Linebacker Jamie Collins ‒ positioned off the line of scrimmage ‒ simulates A-gap pressure pre-snap but actually has Lynch in man coverage with New England playing Cover 1 behind the blitz with a robber element.

Cornerback Brandon Browner presents press coverage on Lockette with cornerback Darrelle Revis doing the same against Baldwin in the slot. However, Butler gives Kearse a six-yard cushion and safety Devin McCourty, guarding against a potential release by Willson, plays off-man coverage against the tight end. Safety Duron Harmon (not pictured below) patrols the deep middle:


The Scheme

When blitzing a mobile QB like Wilson, rush lane integrity remains an integral part of the pressure scheme. The Patriots use Hightower and Ayers to set the edge; they rush the passer but stay diligent in their contain assignment ‒ cognizant that a push too wide or too tight would create a running lane for the QB.

Pulling double-duty, Hightower drives the tight end almost five yards into the backfield. This forces Willson to stay in to block, removing him as a receiving option. It also frees up McCourty to read the QB and act as a robber or free defender on the play.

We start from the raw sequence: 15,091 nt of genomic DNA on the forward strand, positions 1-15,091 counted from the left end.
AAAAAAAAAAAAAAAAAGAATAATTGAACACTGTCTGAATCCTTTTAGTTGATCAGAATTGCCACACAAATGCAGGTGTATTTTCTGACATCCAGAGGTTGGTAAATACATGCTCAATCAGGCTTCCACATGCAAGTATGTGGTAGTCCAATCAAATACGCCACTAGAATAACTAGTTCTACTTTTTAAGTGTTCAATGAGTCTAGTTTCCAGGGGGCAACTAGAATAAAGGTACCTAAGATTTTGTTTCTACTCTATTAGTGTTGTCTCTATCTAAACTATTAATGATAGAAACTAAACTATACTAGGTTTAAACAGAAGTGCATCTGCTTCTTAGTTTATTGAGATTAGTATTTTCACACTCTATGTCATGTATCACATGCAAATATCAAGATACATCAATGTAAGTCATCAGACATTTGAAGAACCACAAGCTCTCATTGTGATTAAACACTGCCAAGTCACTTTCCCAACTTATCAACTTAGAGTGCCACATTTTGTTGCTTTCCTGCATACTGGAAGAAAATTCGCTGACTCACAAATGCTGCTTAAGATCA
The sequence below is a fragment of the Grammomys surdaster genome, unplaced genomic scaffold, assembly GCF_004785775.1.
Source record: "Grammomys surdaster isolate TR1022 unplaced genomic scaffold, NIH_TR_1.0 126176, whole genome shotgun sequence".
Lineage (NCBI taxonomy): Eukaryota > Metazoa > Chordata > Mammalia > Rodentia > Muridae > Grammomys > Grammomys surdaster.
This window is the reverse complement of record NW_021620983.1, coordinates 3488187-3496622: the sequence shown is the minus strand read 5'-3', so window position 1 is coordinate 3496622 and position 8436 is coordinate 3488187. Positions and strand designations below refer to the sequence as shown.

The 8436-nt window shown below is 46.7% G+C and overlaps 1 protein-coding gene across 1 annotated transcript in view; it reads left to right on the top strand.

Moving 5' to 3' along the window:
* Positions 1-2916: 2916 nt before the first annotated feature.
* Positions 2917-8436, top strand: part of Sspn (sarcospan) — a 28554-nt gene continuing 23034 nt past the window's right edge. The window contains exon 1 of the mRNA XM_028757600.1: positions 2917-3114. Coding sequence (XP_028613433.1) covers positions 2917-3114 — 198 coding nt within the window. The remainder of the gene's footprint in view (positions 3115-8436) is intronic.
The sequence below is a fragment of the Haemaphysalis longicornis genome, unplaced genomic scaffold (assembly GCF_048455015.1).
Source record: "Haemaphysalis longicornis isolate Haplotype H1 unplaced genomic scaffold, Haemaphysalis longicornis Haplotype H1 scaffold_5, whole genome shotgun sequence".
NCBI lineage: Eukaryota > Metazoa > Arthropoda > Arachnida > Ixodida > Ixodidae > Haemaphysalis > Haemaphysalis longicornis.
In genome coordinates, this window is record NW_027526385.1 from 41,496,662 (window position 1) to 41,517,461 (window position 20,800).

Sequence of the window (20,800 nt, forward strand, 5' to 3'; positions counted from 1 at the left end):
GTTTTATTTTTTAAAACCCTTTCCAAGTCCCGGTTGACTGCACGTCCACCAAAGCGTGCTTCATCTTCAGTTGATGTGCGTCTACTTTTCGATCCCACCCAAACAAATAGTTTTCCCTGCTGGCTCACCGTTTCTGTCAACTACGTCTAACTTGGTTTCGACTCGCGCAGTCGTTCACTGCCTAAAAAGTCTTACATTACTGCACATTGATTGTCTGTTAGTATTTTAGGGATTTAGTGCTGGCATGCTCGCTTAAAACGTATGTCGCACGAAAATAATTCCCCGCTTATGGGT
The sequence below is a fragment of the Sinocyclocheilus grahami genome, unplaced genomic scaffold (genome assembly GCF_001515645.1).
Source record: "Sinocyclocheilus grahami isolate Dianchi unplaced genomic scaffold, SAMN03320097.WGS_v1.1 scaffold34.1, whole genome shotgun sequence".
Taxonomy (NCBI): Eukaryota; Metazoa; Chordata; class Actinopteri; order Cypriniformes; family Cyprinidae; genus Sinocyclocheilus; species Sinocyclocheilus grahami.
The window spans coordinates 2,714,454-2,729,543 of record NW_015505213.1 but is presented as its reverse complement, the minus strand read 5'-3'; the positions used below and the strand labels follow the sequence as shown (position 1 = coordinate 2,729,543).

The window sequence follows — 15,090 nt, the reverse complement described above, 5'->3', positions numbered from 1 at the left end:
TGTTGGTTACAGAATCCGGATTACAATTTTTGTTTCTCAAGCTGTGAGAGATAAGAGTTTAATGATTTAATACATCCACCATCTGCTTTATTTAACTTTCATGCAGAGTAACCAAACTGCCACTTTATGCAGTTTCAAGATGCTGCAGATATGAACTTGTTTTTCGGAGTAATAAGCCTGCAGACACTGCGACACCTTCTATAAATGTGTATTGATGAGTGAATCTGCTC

While Browner locks down Lockette on the backside, Revis initiates a solid jam on Baldwin within five yards of the line of scrimmage. But the slot receiver, though delayed slightly on his crossing route, gains separation from the All-Pro cornerback.

However, Wilson’s eyes remain locked on Kearse where Butler maintains ‘close enough’ coverage over the top of the receiver as McCourty starts to slide underneath. And before Wilson can progress to his second read with a chance to hit a now-open Baldwin for a first down, the machinations up front have been brought to a boil:

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Along the interior defensive line, the Patriots execute a well-controlled line stunt, careful not to open up any creases for Wilson to exploit with his legs.